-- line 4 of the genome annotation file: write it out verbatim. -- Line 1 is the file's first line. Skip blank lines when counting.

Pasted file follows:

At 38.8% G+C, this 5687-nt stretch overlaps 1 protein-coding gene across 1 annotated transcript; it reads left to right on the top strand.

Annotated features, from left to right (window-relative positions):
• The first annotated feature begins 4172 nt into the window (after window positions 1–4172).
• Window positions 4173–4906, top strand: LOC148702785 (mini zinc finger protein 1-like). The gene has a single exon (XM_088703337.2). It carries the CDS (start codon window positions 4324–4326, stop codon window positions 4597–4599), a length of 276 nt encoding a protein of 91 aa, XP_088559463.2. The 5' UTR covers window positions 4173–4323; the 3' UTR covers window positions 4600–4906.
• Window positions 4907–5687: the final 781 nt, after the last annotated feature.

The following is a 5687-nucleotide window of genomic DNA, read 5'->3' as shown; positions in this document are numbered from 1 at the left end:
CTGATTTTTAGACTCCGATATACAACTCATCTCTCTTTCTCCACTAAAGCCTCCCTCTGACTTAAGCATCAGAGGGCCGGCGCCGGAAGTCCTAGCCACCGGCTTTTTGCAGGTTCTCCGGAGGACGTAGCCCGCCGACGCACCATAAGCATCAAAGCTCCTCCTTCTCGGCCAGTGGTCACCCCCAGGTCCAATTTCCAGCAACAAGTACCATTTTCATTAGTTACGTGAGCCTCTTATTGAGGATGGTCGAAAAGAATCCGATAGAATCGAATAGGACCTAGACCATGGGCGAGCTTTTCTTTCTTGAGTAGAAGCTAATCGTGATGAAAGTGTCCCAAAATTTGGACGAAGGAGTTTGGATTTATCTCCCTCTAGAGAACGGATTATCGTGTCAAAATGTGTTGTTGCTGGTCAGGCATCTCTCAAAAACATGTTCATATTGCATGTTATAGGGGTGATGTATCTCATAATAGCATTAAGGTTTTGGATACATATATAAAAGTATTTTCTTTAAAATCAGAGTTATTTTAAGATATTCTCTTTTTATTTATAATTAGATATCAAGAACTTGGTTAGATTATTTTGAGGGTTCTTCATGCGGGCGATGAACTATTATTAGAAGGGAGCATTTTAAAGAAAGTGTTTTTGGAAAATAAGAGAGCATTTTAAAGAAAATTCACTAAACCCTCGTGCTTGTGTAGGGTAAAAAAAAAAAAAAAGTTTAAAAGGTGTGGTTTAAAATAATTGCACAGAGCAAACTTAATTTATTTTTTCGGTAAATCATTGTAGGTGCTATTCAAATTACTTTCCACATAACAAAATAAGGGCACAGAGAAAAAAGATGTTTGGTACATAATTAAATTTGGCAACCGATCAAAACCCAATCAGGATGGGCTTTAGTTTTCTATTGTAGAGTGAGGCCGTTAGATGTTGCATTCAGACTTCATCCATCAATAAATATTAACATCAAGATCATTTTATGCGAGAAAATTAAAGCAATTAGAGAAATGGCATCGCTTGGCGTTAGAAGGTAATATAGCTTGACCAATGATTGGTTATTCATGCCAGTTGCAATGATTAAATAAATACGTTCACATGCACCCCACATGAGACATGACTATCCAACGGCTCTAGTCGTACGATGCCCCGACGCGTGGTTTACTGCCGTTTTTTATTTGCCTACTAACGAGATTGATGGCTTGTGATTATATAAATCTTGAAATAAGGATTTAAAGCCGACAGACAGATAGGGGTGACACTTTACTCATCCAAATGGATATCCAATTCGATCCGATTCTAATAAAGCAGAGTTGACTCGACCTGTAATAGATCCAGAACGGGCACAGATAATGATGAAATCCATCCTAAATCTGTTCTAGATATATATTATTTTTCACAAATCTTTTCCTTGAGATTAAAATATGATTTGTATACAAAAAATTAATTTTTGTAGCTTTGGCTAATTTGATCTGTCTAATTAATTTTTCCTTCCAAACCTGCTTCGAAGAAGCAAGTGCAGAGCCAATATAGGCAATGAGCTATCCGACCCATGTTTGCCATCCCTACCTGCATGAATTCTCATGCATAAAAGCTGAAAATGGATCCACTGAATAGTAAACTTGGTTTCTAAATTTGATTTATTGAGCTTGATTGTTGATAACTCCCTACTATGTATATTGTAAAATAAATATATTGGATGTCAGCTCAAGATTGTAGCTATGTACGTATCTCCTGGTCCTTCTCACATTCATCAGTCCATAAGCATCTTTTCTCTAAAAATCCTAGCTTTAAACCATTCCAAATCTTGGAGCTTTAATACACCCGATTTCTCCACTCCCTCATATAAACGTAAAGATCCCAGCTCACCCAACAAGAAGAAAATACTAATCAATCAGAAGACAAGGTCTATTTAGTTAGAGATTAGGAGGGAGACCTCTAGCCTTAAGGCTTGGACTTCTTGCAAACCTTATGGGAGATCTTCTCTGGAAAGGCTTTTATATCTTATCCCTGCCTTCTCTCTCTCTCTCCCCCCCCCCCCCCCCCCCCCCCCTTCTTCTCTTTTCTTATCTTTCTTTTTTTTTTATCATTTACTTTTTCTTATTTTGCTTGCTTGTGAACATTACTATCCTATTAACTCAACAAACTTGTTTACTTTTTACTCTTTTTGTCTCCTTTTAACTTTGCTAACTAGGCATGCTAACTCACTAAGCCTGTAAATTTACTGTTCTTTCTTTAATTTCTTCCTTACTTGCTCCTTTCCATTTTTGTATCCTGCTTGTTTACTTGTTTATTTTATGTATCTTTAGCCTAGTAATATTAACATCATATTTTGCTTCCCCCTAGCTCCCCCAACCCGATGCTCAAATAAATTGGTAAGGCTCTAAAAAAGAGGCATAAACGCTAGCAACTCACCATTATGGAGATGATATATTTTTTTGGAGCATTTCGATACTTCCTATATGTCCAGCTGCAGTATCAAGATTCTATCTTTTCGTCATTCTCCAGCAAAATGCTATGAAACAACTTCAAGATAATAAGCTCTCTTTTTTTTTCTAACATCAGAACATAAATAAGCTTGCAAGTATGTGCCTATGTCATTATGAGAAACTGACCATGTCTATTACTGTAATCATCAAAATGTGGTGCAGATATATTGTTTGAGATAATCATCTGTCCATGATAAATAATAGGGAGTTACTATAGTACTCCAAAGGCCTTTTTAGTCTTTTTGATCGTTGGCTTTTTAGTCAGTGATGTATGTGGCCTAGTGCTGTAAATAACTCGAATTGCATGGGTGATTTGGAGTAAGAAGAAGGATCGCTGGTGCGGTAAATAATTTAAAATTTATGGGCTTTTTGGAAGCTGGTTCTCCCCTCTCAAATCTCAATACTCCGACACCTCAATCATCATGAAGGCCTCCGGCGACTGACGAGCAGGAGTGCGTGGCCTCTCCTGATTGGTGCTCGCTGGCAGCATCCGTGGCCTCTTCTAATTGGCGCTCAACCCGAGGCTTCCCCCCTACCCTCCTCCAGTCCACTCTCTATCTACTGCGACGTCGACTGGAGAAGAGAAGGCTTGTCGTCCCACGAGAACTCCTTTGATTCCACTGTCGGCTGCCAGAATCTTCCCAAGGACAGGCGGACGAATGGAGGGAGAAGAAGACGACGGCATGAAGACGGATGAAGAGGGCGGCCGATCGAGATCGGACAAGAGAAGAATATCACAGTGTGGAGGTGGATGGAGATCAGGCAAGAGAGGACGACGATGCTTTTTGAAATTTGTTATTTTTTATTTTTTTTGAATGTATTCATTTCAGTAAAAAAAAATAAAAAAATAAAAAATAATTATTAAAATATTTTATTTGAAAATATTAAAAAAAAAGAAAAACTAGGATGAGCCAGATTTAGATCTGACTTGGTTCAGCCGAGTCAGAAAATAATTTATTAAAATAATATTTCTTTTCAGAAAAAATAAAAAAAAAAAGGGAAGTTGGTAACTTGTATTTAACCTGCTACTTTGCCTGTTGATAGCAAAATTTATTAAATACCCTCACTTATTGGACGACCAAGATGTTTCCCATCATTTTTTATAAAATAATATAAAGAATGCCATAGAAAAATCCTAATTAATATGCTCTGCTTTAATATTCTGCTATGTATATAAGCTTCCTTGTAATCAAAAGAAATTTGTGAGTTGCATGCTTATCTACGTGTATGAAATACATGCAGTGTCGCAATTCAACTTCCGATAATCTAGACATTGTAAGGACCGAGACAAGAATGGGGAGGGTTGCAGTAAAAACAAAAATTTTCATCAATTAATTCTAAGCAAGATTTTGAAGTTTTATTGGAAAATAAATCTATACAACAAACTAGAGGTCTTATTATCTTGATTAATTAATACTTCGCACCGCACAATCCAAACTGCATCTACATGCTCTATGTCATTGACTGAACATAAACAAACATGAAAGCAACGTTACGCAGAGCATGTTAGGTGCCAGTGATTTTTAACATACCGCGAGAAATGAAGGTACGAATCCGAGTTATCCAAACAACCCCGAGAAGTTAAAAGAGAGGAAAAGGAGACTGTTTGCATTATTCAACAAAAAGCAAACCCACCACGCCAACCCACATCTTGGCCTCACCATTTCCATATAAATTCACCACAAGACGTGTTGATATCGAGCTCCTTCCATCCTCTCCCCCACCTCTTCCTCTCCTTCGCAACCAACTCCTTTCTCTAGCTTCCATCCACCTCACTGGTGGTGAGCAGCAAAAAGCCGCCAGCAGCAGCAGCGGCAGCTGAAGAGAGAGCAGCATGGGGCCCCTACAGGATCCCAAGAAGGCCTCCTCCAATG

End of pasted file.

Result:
• Window positions 4173–4906, top strand: LOC148702785 (mini zinc finger protein 1-like). The gene has a single exon (XM_088703337.2). It carries the CDS (start codon window positions 4324–4326, stop codon window positions 4597–4599), a length of 276 nt encoding a protein of 91 aa, XP_088559463.2. The 5' UTR covers window positions 4173–4323; the 3' UTR covers window positions 4600–4906.